2) Select a TYPE - choose one that includes the pitch since the thread reference image tell the required pitch. (Revolution+Pitch) or (height+pitch)
3) Set DIAMETER - The coil diameters must correspond with the OD and ID cylinder diameters.
It is not necessary to work in the T-Spline environment if you have Design history turned on. With history you will be in the Model Workspace when creating the coils. With history off you would work in the Patch Workspace. I'd appreciate having the opportunity to see your finished work so hopefully you will be posting to the gallery. If not, let figure a way to connect offline.

Vince

almost 7 years ago

Okay, that was very helpful. How did you create your coils? I used the coil command, which does not require any end capping. Also, creating the 3D sketch curve (which I wasn't even aware was a thing) was key for the lofting, as you mentioned. Also, it is apparently necessary to be working in the T-spline form environment, which may not be totally obvious to someone new to Fusion 360.

almost 7 years ago

Jin,
Yep, you're getting it! Note though that it is not necessary to trim the coils. But, you do have to cap the ends of the coils and stitch before Fusion will allow you to use the coil features to split the ID and OD cylinders. Once split, hide the coils and then delete the unwanted portions of the cylinders. Also before being able to loft between the resulting helical surfaces you may need to create a 3D sketch curve from the edges, as the loft command asks for sketched geometry to use for profiles and rails. I've added some more images to reference.

Vince

almost 7 years ago

That gives me some idea of how to proceed. Just to be more explicit:
You have two cylinders with coils embedded in their surface. You intersect each coil with its cylinder to get you two half coils with flat outer facing surfaces, which you can then loft between to get your thread. Does that sound about right?
It's all very ingenious, thanks.

almost 7 years ago

Jin,
I had to figure a way to manually construct every face of the swept thread section. After which I stitched them together to become a solid body.
1) I use the circular helical sweeps to intersect two cylindrical surfaces, one corresponds to the ID or base of the thread section, and the other is an offset cylinder that corresponds to the OD of the thread section. The diameter of the circles was chosen to correspond to the need vertical heights of the thread section. I then use the circular helical sweeps to trim the ID and OD cylindrical surfaces, thus forming two faces for the tread.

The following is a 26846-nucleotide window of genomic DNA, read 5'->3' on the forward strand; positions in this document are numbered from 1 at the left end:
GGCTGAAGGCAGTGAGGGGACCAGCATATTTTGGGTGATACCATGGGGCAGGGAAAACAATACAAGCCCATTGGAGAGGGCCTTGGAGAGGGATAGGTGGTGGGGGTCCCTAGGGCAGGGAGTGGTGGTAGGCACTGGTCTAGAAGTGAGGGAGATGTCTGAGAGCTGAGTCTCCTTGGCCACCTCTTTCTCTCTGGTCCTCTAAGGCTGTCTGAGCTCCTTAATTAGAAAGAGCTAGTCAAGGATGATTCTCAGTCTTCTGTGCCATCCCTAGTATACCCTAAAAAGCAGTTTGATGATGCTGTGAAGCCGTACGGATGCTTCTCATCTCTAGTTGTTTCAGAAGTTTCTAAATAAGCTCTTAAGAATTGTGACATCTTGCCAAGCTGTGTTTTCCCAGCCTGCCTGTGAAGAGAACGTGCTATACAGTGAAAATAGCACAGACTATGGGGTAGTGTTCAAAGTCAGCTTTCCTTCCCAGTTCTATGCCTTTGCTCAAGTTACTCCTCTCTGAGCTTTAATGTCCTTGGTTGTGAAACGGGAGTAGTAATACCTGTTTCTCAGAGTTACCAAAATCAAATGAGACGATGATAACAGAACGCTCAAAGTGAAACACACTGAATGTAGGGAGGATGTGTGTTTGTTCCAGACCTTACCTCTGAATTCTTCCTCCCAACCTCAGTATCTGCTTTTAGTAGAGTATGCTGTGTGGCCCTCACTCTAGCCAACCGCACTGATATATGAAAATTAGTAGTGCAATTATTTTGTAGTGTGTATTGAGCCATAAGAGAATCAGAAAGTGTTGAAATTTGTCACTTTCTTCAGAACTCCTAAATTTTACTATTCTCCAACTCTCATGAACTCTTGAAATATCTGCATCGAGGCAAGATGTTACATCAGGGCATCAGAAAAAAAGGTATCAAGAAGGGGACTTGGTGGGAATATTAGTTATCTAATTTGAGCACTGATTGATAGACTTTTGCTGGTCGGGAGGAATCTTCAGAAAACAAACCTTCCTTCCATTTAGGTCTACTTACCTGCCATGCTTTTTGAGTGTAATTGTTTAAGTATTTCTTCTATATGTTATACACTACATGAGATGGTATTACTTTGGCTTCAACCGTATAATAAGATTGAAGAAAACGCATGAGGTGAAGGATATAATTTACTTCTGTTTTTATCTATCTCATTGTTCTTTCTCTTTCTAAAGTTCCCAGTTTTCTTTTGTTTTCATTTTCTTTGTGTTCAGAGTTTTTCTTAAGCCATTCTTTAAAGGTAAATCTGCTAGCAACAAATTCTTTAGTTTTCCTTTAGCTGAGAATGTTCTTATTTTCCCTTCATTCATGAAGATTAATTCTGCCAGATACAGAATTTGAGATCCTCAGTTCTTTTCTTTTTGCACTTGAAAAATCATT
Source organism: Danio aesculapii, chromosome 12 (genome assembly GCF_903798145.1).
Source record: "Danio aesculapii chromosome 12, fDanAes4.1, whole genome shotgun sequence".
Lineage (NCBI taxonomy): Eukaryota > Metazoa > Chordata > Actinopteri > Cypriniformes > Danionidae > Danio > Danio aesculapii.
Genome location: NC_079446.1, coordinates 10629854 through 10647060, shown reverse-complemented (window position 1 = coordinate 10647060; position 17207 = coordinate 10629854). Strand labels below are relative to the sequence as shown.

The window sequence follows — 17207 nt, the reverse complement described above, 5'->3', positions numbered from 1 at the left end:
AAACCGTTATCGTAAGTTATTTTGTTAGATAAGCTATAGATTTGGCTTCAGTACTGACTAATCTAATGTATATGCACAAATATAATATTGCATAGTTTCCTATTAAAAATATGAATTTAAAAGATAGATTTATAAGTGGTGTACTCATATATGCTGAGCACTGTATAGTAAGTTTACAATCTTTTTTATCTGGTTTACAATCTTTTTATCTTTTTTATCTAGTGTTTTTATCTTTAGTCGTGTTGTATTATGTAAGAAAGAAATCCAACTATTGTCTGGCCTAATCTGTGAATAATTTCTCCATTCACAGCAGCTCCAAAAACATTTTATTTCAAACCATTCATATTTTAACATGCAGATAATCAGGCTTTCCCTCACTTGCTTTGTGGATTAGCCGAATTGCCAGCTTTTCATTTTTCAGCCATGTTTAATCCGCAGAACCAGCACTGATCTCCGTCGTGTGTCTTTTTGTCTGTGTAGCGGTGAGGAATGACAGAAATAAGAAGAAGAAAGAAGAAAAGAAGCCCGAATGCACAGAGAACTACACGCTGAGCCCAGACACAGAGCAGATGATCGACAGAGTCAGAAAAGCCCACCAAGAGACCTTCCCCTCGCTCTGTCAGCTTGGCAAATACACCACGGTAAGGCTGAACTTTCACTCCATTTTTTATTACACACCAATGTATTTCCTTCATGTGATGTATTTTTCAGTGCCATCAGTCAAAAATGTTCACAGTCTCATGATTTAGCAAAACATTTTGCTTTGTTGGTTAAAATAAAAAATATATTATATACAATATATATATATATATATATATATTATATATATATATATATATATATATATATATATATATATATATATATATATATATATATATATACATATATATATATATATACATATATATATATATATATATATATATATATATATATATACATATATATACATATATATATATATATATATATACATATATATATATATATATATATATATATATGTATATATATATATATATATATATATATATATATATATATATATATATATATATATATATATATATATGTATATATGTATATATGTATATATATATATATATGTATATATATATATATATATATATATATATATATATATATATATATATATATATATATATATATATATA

2) Next I created the top and bottom faces of the thread section by lofting two surfaces; one using the top edges of the ID and OD faces, and the other surface using the bottom edges.

3) I then construct geometry to cap the ends of the helical sweep.

4) Finally, I stitch all the surfaces together to for a solid body that gets combined with the bottle neck.

Creating the run-off's at the ends of the thread required some special construction to make sure they were tangential to the sweep. But I'll let you play with that for now. If you end up needing assistance let me know. I hope this clears up a few questions.

Vince

almost 7 years ago

I'm trying to model a plastic bottle thread and discovered exactly the same issues you ran into. I must admit though that I don't quite understand your process. You model the thread profile, sweep two circular helixes, and then...?

Thanks for that M style thread profile photo, too, can't find that information anywhere.

almost 7 years ago

I really enjoy your eye for simplicity.

about 7 years ago

A beautiful illustration of your work flow! I think you are on the right track in your bottle design. I really like your "respectable threads for respectable bottle" concept. These kinds of bottles can be made by the "Extrusion Moulding (Molding)" method.

about 7 years ago
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Vince Haley | SkillCoach
Virginia, United States of America